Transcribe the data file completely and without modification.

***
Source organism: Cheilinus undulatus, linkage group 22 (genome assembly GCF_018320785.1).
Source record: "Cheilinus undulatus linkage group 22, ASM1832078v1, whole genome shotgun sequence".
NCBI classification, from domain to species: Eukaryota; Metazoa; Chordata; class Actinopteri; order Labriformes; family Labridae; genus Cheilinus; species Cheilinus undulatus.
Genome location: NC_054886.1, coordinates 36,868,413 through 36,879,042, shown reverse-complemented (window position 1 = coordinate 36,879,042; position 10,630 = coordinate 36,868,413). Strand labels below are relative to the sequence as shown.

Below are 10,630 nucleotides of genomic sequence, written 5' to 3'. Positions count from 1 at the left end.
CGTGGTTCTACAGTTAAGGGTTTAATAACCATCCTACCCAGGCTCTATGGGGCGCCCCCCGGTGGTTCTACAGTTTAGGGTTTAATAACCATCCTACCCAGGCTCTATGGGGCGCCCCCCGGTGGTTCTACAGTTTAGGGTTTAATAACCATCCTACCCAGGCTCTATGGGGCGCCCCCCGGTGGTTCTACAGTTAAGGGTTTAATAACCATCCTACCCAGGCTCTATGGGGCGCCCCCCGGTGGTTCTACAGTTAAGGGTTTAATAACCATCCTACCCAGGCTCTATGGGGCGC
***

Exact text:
Source organism: Cheilinus undulatus, linkage group 22 (genome assembly GCF_018320785.1).
Source record: "Cheilinus undulatus linkage group 22, ASM1832078v1, whole genome shotgun sequence".
NCBI classification, from domain to species: Eukaryota; Metazoa; Chordata; class Actinopteri; order Labriformes; family Labridae; genus Cheilinus; species Cheilinus undulatus.
Genome location: NC_054886.1, coordinates 36,868,413 through 36,879,042, shown reverse-complemented (window position 1 = coordinate 36,879,042; position 10,630 = coordinate 36,868,413). Strand labels below are relative to the sequence as shown.

Below are 10,630 nucleotides of genomic sequence, written 5' to 3'. Positions count from 1 at the left end.
CGTGGTTCTACAGTTAAGGGTTTAATAACCATCCTACCCAGGCTCTATGGGGCGCCCCCCGGTGGTTCTACAGTTTAGGGTTTAATAACCATCCTACCCAGGCTCTATGGGGCGCCCCCCGGTGGTTCTACAGTTTAGGGTTTAATAACCATCCTACCCAGGCTCTATGGGGCGCCCCCCGGTGGTTCTACAGTTAAGGGTTTAATAACCATCCTACCCAGGCTCTATGGGGCGCCCCCCGGTGGTTCTACAGTTAAGGGTTTAATAACCATCCTACCCAGGCTCTATGGGGCGC